College Communication Executive-Function Coach

College Communication Executive Function Coaching

College students juggle school, home and academic work independently for the first time

Transitioning to college from high school

Some college students, at least initially, need additional support services to succeed. Not because they don’t have the academic skills, but because they aren’t able to manage their new independence in addition to academic demands.  A College Communication Executive-Function Coach (CCEFC) helps students learn to manage their lives by providing coaching in social skills, executive function, and critical thinking.

John, not his real name, a college student was having difficulty getting his work done and handing it in on time.  He spent most of his time in his room playing video games or watching Netflix. By midterm, not only had John gained weight and had no friends, but he had many assignments that were past due.  John’s parents were very worried that he was depressed.

How it works

A college communication executive-function coach provides direct services by phone, online and/or in person. For example, in John’s case his coach helped him to create a plan that scheduled homework time, and limited his screen time.  Working closely with his coach, he reported his progress regularly identifying problems and brainstorming solutions.  John learned to identify assignments he found difficult,  advocate with professors and schedule appointments with learning support and tutors.  Soon he was up to date on all his assignments.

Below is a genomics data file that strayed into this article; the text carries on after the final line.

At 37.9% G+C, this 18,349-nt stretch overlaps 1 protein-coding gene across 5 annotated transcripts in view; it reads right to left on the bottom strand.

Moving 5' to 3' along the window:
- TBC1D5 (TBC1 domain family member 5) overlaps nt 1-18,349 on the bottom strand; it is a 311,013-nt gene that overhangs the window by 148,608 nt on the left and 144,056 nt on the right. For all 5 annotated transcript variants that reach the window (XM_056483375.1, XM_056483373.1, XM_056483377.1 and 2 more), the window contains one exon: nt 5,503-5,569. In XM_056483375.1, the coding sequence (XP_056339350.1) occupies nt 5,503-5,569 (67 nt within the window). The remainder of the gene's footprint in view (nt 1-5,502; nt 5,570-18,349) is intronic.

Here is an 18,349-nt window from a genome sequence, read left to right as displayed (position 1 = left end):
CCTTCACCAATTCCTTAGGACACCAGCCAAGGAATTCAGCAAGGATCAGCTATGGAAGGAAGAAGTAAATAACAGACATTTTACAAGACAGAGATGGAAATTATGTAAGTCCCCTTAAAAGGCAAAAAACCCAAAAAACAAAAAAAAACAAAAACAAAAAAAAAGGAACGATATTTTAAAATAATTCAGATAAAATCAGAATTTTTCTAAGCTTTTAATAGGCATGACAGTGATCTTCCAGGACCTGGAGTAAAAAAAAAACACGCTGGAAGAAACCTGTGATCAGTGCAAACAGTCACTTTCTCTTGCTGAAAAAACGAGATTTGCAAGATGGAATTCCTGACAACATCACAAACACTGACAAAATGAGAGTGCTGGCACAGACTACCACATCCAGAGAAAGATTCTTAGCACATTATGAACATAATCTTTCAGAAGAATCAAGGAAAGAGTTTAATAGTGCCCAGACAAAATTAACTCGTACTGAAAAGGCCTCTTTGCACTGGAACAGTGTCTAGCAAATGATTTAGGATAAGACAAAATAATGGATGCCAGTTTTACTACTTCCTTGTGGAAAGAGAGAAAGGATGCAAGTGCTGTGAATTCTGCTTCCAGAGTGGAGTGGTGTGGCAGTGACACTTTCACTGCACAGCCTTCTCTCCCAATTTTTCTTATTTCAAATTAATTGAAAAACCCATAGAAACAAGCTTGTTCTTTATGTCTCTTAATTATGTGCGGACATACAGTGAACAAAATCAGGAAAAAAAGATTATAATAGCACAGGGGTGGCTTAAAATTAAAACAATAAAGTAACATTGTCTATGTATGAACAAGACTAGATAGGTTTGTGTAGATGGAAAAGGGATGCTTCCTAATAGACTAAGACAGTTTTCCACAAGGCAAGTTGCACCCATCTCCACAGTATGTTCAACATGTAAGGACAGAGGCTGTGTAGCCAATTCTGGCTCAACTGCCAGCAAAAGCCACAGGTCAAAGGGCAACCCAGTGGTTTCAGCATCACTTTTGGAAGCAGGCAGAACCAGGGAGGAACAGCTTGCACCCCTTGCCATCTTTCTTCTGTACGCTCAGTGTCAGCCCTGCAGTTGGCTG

Simultaneously, the coach helped John’s identify interests and explore deterrents.  First John acknowledged that his television and video game habits were impacting his success. He also identified that he ate more than when he had been at home because he ate alone in his room.  He tried numerous strategies to manage this aspect of his life, but he also had to improve his social skills. He began participating in new groups and attended campus social functions.  While eating his meals in the dining hall he recognized students from his classes and began developing relationships. With the help of a college communication executive-function coach for a year John was able to achieve his goal of remaining in school, and eventually graduated from college.

 What does a college communication executive-function coach do? 

A college communication executive-function coach helps college students acquire critical skills they need to navigate the higher education. All colleges and universities expect that students will independently self-advocate, manage their school work, and social connections, and self-care, but some students need help in this transition.  Coaching includes both direct and indirect training  that is implement in real life. A CCEFC coach provide services to help bridge the gap between the demands of college and academic, social and living skills needed to succeed in college.  Finally, coaching uses a multitude of delivery models including  phone, online video chats and in person services  to deliver services where it is needed on campus.